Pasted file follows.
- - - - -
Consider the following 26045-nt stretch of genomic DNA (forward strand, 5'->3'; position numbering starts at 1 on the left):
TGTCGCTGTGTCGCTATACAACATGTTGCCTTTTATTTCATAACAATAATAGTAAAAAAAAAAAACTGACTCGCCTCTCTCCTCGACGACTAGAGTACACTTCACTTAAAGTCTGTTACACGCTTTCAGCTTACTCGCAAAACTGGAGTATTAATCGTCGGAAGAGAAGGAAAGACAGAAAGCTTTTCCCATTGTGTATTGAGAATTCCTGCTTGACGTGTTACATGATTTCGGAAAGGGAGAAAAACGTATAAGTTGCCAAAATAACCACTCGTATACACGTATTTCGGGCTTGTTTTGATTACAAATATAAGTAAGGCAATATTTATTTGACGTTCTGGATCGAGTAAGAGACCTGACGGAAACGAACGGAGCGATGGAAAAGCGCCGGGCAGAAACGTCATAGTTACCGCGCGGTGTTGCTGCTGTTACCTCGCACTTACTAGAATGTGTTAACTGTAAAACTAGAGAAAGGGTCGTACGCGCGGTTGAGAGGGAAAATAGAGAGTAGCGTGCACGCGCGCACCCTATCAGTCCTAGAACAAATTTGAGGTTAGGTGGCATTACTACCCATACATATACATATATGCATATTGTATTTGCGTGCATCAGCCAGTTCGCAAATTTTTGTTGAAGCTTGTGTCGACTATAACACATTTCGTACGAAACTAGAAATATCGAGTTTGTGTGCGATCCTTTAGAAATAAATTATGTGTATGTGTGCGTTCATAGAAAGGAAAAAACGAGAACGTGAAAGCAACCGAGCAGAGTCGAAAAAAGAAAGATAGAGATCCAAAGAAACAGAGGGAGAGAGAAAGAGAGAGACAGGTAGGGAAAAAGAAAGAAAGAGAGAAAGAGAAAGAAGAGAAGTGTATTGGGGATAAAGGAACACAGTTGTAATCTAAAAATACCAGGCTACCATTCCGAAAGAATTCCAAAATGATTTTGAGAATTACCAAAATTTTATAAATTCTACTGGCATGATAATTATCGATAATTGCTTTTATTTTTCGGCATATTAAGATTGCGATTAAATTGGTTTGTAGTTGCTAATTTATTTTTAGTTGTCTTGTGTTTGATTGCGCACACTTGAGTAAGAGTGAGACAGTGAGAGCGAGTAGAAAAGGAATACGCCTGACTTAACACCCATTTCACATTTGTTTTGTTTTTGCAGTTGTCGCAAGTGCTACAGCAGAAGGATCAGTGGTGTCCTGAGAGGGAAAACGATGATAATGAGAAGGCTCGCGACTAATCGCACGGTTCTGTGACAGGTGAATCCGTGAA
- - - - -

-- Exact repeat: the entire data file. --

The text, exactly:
Consider the following 26045-nt stretch of genomic DNA (forward strand, 5'->3'; position numbering starts at 1 on the left):
TGTCGCTGTGTCGCTATACAACATGTTGCCTTTTATTTCATAACAATAATAGTAAAAAAAAAAAACTGACTCGCCTCTCTCCTCGACGACTAGAGTACACTTCACTTAAAGTCTGTTACACGCTTTCAGCTTACTCGCAAAACTGGAGTATTAATCGTCGGAAGAGAAGGAAAGACAGAAAGCTTTTCCCATTGTGTATTGAGAATTCCTGCTTGACGTGTTACATGATTTCGGAAAGGGAGAAAAACGTATAAGTTGCCAAAATAACCACTCGTATACACGTATTTCGGGCTTGTTTTGATTACAAATATAAGTAAGGCAATATTTATTTGACGTTCTGGATCGAGTAAGAGACCTGACGGAAACGAACGGAGCGATGGAAAAGCGCCGGGCAGAAACGTCATAGTTACCGCGCGGTGTTGCTGCTGTTACCTCGCACTTACTAGAATGTGTTAACTGTAAAACTAGAGAAAGGGTCGTACGCGCGGTTGAGAGGGAAAATAGAGAGTAGCGTGCACGCGCGCACCCTATCAGTCCTAGAACAAATTTGAGGTTAGGTGGCATTACTACCCATACATATACATATATGCATATTGTATTTGCGTGCATCAGCCAGTTCGCAAATTTTTGTTGAAGCTTGTGTCGACTATAACACATTTCGTACGAAACTAGAAATATCGAGTTTGTGTGCGATCCTTTAGAAATAAATTATGTGTATGTGTGCGTTCATAGAAAGGAAAAAACGAGAACGTGAAAGCAACCGAGCAGAGTCGAAAAAAGAAAGATAGAGATCCAAAGAAACAGAGGGAGAGAGAAAGAGAGAGACAGGTAGGGAAAAAGAAAGAAAGAGAGAAAGAGAAAGAAGAGAAGTGTATTGGGGATAAAGGAACACAGTTGTAATCTAAAAATACCAGGCTACCATTCCGAAAGAATTCCAAAATGATTTTGAGAATTACCAAAATTTTATAAATTCTACTGGCATGATAATTATCGATAATTGCTTTTATTTTTCGGCATATTAAGATTGCGATTAAATTGGTTTGTAGTTGCTAATTTATTTTTAGTTGTCTTGTGTTTGATTGCGCACACTTGAGTAAGAGTGAGACAGTGAGAGCGAGTAGAAAAGGAATACGCCTGACTTAACACCCATTTCACATTTGTTTTGTTTTTGCAGTTGTCGCAAGTGCTACAGCAGAAGGATCAGTGGTGTCCTGAGAGGGAAAACGATGATAATGAGAAGGCTCGCGACTAATCGCACGGTTCTGTGACAGGTGAATCCGTGAA